What can we do? There’s nothing wrong with disconnecting from the news. In fact - it may be helpful in many ways, particularly if we know that fresh information can be a trigger for us. But if we find ourselves withdrawing from our daily tasks, it’s time to address the issue and speak to someone we can trust about our emotions.

Narrow thinking

Some people, when informed about the war in Ukraine, the international threat and potential economic consequences, began to act in a certain way. This might include organizing a safe place, withdrawing money from the bank, stocking up food and fuel. These reactions may not have been an adequate response to the actual threat, they were responsible for the internal experiences caused, among others, by catastrophic thinking.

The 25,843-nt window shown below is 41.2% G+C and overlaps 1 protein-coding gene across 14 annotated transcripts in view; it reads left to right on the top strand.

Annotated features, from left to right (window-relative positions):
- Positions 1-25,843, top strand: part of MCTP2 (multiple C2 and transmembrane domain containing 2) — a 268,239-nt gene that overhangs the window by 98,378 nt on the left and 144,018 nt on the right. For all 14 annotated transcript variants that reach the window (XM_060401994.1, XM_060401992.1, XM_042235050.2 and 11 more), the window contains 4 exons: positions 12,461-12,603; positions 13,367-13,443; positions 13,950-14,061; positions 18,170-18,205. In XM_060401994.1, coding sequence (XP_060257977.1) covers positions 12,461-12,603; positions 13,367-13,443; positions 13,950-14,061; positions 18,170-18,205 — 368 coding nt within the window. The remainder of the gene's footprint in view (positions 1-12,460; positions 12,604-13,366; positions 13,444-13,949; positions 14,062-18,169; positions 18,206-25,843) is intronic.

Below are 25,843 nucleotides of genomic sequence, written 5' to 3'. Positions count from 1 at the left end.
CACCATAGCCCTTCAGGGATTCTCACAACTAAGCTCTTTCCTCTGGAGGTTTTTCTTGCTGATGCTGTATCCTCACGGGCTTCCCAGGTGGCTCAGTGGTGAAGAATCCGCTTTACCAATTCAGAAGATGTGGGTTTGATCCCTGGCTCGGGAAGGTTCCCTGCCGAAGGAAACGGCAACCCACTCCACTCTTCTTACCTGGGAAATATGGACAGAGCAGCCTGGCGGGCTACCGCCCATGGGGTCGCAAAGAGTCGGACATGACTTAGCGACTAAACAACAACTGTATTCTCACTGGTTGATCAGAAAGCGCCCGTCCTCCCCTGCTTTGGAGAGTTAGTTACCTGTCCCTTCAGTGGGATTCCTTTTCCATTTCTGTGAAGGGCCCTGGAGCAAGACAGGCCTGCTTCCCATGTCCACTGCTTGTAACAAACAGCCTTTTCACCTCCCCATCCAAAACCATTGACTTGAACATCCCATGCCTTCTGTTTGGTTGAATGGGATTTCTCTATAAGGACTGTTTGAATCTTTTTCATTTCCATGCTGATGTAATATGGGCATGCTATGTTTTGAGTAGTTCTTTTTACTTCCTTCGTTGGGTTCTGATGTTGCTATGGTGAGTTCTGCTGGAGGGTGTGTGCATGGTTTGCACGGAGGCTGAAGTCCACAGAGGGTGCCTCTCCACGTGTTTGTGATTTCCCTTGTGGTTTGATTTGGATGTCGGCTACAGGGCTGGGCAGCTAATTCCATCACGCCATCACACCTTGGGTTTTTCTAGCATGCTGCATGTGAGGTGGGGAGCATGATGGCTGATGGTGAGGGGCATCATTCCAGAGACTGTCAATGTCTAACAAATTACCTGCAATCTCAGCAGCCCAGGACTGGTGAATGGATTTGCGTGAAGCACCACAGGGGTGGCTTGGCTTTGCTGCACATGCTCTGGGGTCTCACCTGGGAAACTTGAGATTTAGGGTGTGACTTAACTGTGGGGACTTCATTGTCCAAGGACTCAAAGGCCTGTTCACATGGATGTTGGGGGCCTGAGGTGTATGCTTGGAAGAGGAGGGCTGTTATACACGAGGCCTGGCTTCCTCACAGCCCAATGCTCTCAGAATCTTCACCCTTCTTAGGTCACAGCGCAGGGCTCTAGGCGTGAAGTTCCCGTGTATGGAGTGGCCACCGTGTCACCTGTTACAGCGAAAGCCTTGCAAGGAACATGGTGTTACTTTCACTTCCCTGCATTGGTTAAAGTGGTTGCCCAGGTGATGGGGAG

A strong belief about the threat to life, loss of security and freedom can trigger a very strong bodily reaction aimed at ensuring survival. The stronger the sense of threat, the stronger the need for control may be - because it is in the sense of control that we build our sense of security. Another manifestation of the narrow field of attention may be the constant tracking of news in all available news channels. This is also due to the need for control, as well as the fear that we will miss some important information, which will prevent us from acting in time.

What can we do? It is worth considering to what extent this behavior is actually necessary and helpful, and to what extent it only results in the feeling of constant tension. If the latter, it’s worth taking a step back and reconsidering our actions.